Title: The Relationship between the Tulu Moye Geothermal System, the Ziway area and the Tectonic Structure of the Ethiopian Rift

University Thesis
Year of publication:
Geological Exploration
United Nations University, Geothermal Training Programme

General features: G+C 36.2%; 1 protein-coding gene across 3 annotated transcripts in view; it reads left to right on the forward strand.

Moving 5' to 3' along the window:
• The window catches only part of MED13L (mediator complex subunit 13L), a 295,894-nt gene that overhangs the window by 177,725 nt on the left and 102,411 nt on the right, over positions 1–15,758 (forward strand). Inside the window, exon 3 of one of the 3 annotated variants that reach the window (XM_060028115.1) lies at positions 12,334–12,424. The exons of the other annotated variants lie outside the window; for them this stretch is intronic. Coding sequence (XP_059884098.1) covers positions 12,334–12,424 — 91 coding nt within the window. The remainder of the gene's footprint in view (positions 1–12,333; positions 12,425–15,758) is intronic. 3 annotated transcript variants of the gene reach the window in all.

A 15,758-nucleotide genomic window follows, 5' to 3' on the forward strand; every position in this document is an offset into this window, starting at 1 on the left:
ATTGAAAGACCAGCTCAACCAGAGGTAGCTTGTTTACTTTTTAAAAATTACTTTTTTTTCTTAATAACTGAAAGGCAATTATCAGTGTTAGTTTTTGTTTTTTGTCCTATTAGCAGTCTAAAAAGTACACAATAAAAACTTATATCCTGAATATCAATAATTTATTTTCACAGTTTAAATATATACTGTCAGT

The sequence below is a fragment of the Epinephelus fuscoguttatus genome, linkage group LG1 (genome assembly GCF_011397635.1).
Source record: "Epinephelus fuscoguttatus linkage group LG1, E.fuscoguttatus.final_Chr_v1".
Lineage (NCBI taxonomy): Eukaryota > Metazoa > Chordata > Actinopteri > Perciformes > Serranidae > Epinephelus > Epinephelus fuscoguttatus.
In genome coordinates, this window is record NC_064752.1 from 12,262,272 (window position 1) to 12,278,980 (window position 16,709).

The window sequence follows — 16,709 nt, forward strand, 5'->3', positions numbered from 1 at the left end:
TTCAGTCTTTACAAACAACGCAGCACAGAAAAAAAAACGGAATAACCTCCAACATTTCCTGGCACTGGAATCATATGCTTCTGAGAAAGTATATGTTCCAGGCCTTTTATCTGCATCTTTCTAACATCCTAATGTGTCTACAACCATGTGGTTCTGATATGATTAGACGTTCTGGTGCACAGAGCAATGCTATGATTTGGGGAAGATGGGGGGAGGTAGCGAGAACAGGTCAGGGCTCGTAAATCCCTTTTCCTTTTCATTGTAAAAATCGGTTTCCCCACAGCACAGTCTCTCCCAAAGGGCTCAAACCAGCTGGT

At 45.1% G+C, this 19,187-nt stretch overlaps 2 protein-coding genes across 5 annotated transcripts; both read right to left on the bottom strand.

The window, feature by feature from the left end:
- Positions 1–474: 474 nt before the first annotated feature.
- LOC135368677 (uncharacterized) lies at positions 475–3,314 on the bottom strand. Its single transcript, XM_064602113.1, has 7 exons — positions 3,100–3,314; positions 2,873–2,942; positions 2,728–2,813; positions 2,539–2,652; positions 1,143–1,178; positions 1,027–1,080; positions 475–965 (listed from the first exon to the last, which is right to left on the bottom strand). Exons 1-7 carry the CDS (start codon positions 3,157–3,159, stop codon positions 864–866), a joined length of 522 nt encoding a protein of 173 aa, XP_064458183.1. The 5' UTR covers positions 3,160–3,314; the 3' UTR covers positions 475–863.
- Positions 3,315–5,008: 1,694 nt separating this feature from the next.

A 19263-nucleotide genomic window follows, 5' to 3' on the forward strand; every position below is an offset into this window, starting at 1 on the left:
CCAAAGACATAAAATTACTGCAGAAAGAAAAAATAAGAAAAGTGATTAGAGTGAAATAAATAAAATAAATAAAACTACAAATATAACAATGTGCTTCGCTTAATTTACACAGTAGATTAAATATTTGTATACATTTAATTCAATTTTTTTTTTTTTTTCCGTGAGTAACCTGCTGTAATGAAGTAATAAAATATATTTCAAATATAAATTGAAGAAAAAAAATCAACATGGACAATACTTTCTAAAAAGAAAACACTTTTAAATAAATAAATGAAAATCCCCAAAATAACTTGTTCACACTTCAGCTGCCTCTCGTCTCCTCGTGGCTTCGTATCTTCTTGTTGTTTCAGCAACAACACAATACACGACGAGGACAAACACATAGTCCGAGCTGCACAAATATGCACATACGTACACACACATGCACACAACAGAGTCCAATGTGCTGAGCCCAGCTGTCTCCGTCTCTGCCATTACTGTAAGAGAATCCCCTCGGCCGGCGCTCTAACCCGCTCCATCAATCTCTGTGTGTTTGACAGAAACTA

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The tectonic features of the Tulu Moye-Ziway area in the Central Main Ethiopian Rift (CMER) were mapped by using Digital Elevation Models, aerial photographs, and field observations. The study area contains various tectonic features, such as normal faults, fissures, eruptive fissures, and caldera structures. Fissures and eruptive fissures are few and mainly trend N-NNE. The faults have different characteristics depending on their localities. In the southern part, between Asela and Lake Ziway, most of them are older, and northeasterly oriented, forming horsts and grabens. They are situated near the eastern escarpment; representing the border fault system of the CMER which is formed by tectonic extension. The faults in the north, and a few in the southeastern part, are younger, volcano-tectonically active and belong to the Wonji Fault Belt (WFB). They are formed by extension deformation assisted by magmatic intrusion. The western part of this section includes a NW-striking fault system, while the N-NNE oriented fault swarm dominates in the eastern part. Crosscutting relationships show that the NNE oriented faults predate the NW oriented faults. This section also hosts the active ~N-S striking Salen spreading axis, an aligned ridge of Holocene fissure eruptions and fractures. Three nested and partially visible caldera structures are identified by tracing caldera wall remnants. The Tulu Moye geothermal area is located where the calderas intersect the WFB, and surface hydrothermal alterations follow the caldera lineaments. This suggests that the geothermal activity is linked with the interaction between the caldera structures and the WFB.

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